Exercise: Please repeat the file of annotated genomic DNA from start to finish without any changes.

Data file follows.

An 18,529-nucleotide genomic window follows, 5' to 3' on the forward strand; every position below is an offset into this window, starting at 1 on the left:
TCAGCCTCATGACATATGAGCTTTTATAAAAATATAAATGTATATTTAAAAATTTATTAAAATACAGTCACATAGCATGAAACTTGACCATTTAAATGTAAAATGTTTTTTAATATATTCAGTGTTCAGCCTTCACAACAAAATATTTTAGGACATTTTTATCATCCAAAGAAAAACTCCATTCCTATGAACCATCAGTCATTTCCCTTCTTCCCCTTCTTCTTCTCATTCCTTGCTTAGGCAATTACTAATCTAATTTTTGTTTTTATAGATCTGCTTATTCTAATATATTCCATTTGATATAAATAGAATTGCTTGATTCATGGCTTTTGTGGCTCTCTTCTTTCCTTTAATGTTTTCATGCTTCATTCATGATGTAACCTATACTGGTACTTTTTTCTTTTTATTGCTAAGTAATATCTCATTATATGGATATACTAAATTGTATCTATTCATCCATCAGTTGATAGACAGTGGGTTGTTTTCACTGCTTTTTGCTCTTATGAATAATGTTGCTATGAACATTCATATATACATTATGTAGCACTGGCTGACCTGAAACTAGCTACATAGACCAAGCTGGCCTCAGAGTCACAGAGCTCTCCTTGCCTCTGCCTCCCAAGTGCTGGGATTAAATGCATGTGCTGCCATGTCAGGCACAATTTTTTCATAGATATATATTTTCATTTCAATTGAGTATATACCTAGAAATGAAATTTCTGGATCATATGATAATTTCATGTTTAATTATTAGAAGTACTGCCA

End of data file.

An 18,529-nucleotide genomic window follows, 5' to 3' on the forward strand; every position below is an offset into this window, starting at 1 on the left:
TCAGCCTCATGACATATGAGCTTTTATAAAAATATAAATGTATATTTAAAAATTTATTAAAATACAGTCACATAGCATGAAACTTGACCATTTAAATGTAAAATGTTTTTTAATATATTCAGTGTTCAGCCTTCACAACAAAATATTTTAGGACATTTTTATCATCCAAAGAAAAACTCCATTCCTATGAACCATCAGTCATTTCCCTTCTTCCCCTTCTTCTTCTCATTCCTTGCTTAGGCAATTACTAATCTAATTTTTGTTTTTATAGATCTGCTTATTCTAATATATTCCATTTGATATAAATAGAATTGCTTGATTCATGGCTTTTGTGGCTCTCTTCTTTCCTTTAATGTTTTCATGCTTCATTCATGATGTAACCTATACTGGTACTTTTTTCTTTTTATTGCTAAGTAATATCTCATTATATGGATATACTAAATTGTATCTATTCATCCATCAGTTGATAGACAGTGGGTTGTTTTCACTGCTTTTTGCTCTTATGAATAATGTTGCTATGAACATTCATATATACATTATGTAGCACTGGCTGACCTGAAACTAGCTACATAGACCAAGCTGGCCTCAGAGTCACAGAGCTCTCCTTGCCTCTGCCTCCCAAGTGCTGGGATTAAATGCATGTGCTGCCATGTCAGGCACAATTTTTTCATAGATATATATTTTCATTTCAATTGAGTATATACCTAGAAATGAAATTTCTGGATCATATGATAATTTCATGTTTAATTATTAGAAGTACTGCCA